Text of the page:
A SWAT team in California killed a gunman Thursday night after he led police on a long car chase then ran into a crowded restaurant and seized at least four hostages, authorities said.
The sheriff's team entered the restaurant from the front and back and shot the man, who was declared dead at the scene, Los Angeles County sheriff's Lt. Eddie Hernandez said. The man had a gun, but did not fire at the SWAT team, Hernandez said.
At least four people were being held against their will inside Chris' and Pitt's barbecue restaurant in Downey, Hernandez said.
About an hour before the restaurant was raided, dozens of people including children, customers and workers, could be seen walking cautiously but quickly out after the man ran inside. He had fired at least two shots into the air before running in.
"We were eating dinner and I just heard a man screaming `Get down! Get down!"' customer Stella Aguilera, out of breath and near tears, told KCAL-TV. "My daughter was in the bathroom with my little granddaughter, 2 years old. And we all got down I grabbed my baby grandson, and I saw the guy with the gun. And he was asking, `I need some medication, just anybody give me medicine."'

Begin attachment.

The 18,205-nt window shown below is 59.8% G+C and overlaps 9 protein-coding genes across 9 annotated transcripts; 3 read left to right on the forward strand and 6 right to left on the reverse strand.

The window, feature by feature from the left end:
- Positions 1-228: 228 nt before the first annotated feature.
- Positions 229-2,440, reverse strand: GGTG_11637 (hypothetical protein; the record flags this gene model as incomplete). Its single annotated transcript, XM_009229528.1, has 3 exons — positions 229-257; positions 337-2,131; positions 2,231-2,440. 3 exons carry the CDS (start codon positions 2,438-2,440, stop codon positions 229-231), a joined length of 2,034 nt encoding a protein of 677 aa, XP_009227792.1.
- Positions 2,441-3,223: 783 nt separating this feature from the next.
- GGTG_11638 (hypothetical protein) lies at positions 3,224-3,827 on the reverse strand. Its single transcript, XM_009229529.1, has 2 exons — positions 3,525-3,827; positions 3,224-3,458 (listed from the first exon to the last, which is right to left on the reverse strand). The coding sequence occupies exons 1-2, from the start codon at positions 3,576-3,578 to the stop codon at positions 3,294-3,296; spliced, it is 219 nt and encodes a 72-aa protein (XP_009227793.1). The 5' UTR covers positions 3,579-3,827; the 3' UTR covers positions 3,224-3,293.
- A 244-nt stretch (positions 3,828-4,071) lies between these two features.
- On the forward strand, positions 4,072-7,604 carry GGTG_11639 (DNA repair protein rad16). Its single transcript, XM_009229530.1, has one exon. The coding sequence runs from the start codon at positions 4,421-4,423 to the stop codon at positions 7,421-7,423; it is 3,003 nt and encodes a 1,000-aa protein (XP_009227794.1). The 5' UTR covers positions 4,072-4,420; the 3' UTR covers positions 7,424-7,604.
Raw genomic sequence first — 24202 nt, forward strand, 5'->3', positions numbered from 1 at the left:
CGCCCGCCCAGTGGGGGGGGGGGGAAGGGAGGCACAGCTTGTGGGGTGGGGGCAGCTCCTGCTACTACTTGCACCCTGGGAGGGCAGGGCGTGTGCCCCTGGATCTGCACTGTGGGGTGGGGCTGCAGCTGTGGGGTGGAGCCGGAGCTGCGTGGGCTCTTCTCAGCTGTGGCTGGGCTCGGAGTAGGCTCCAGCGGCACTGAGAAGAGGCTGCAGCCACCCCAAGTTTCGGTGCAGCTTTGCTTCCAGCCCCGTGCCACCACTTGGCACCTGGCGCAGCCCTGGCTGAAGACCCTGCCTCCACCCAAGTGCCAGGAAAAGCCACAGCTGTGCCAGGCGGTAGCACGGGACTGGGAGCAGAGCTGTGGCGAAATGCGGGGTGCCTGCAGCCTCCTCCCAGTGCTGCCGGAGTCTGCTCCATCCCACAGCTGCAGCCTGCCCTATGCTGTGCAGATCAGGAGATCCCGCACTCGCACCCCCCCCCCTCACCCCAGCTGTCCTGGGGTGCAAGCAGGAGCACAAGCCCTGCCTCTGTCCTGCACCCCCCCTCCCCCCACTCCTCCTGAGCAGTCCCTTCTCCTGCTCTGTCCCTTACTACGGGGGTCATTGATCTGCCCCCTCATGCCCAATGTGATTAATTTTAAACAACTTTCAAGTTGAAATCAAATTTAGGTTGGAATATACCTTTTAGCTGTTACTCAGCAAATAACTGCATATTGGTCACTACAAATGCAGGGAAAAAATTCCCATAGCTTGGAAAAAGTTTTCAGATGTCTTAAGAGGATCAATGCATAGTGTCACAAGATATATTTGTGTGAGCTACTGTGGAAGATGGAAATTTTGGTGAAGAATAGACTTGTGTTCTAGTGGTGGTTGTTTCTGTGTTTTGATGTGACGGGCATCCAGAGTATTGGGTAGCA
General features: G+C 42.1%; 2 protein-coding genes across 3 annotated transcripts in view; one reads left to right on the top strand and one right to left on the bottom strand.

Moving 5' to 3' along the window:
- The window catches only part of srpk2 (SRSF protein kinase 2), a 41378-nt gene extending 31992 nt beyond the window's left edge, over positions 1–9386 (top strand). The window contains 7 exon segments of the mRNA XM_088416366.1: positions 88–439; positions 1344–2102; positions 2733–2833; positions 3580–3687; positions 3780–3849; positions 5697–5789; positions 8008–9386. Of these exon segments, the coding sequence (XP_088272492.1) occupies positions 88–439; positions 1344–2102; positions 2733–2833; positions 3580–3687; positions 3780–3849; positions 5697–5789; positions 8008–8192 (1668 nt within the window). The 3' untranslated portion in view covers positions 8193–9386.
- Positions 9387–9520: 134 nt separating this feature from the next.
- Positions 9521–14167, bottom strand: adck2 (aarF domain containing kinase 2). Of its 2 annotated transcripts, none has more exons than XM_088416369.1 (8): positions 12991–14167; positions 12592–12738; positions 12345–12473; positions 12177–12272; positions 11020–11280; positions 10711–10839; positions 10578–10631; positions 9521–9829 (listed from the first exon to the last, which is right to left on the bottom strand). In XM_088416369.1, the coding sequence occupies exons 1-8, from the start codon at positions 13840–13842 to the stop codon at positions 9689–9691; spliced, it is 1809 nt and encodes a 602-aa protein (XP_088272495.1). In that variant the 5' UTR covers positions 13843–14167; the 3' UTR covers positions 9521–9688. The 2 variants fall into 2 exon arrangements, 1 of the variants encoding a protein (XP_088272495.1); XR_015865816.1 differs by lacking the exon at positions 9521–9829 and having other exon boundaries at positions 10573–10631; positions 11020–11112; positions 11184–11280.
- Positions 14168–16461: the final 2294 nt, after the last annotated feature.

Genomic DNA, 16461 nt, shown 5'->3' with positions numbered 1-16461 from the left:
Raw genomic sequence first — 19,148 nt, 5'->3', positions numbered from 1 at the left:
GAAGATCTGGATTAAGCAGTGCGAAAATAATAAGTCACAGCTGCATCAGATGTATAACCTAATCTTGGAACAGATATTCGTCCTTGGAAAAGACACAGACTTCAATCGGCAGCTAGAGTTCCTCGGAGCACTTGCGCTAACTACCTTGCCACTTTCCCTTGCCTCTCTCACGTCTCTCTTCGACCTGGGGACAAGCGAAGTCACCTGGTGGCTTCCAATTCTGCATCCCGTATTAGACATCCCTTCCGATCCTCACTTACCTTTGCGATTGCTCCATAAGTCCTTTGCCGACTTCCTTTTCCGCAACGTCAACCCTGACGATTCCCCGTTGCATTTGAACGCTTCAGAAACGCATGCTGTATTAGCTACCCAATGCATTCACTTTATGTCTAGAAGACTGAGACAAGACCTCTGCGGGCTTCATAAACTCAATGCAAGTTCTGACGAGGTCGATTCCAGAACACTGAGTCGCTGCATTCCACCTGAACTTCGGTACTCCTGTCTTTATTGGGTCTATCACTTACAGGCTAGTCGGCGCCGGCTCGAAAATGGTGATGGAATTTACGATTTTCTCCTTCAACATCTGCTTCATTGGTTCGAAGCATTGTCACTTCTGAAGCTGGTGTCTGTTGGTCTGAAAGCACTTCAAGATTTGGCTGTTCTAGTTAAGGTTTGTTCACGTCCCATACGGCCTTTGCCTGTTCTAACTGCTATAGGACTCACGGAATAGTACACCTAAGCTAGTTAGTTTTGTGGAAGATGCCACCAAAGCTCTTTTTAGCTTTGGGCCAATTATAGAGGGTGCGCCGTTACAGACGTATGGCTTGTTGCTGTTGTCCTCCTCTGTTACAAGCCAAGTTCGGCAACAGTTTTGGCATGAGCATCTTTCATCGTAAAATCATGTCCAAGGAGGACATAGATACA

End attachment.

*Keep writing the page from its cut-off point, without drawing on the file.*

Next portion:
Aguilera said the man then shouted that all women and children could leave, and she and her grandchildren ran out.
The suspect's name has not been released.
The chase began when a sheriff's helicopter detected a signal from a stolen Honda Civic in the Whittier area, sheriff's Cmdr. Mike Parker said. The helicopter crew then spotted the man stealing another car at gunpoint.
Sheriff's and California Highway Patrol cars chased the man at high speeds on side streets and Interstate 710 through several communities east of Los Angeles, Parker said. The suspect was involved in at least one collision.
Eventually a CHP SUV forced the man to stop using a so-called PIT maneuver. After a few moments the man jumped out of the car and ran toward the restaurant.
At least one person could be seen in handcuffs outside the restaurant during the ordeal, but Parker said they were only cuffed out of caution before deputies could be sure who the suspect was.
"This was a very dangerous night," Parker said, "for law enforcement and the public."